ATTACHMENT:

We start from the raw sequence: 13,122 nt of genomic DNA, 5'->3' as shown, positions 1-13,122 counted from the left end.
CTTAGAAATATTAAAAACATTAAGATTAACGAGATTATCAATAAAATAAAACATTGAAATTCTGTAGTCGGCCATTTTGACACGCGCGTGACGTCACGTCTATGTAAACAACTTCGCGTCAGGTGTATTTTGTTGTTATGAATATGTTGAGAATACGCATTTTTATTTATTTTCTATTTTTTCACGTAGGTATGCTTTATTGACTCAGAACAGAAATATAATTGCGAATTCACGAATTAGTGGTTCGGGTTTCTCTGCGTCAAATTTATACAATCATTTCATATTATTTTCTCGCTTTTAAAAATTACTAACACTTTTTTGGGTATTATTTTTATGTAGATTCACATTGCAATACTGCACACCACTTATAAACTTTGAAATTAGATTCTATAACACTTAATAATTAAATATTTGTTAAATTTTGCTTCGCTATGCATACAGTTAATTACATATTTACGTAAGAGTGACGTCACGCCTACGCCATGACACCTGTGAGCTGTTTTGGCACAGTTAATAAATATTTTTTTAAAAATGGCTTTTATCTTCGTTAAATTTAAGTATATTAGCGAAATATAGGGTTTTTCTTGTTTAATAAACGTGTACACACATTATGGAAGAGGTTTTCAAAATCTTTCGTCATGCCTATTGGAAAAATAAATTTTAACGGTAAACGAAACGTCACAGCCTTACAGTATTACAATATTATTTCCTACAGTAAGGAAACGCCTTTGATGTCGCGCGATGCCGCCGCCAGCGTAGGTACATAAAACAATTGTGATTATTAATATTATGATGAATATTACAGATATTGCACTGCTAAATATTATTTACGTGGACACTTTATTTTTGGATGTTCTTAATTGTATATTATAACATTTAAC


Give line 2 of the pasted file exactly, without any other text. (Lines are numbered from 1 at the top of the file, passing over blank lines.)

CTTAGAAATATTAAAAACATTAAGATTAACGAGATTATCAATAAAATAAAACATTGAAATTCTGTAGTCGGCCATTTTGACACGCGCGTGACGTCACGTCTATGTAAACAACTTCGCGTCAGGTGTATTTTGTTGTTATGAATATGTTGAGAATACGCATTTTTATTTATTTTCTATTTTTTCACGTAGGTATGCTTTATTGACTCAGAACAGAAATATAATTGCGAATTCACGAATTAGTGGTTCGGGTTTCTCTGCGTCAAATTTATACAATCATTTCATATTATTTTCTCGCTTTTAAAAATTACTAACACTTTTTTGGGTATTATTTTTATGTAGATTCACATTGCAATACTGCACACCACTTATAAACTTTGAAATTAGATTCTATAACACTTAATAATTAAATATTTGTTAAATTTTGCTTCGCTATGCATACAGTTAATTACATATTTACGTAAGAGTGACGTCACGCCTACGCCATGACACCTGTGAGCTGTTTTGGCACAGTTAATAAATATTTTTTTAAAAATGGCTTTTATCTTCGTTAAATTTAAGTATATTAGCGAAATATAGGGTTTTTCTTGTTTAATAAACGTGTACACACATTATGGAAGAGGTTTTCAAAATCTTTCGTCATGCCTATTGGAAAAATAAATTTTAACGGTAAACGAAACGTCACAGCCTTACAGTATTACAATATTATTTCCTACAGTAAGGAAACGCCTTTGATGTCGCGCGATGCCGCCGCCAGCGTAGGTACATAAAACAATTGTGATTATTAATATTATGATGAATATTACAGATATTGCACTGCTAAATATTATTTACGTGGACACTTTATTTTTGGATGTTCTTAATTGTATATTATAACATTTAAC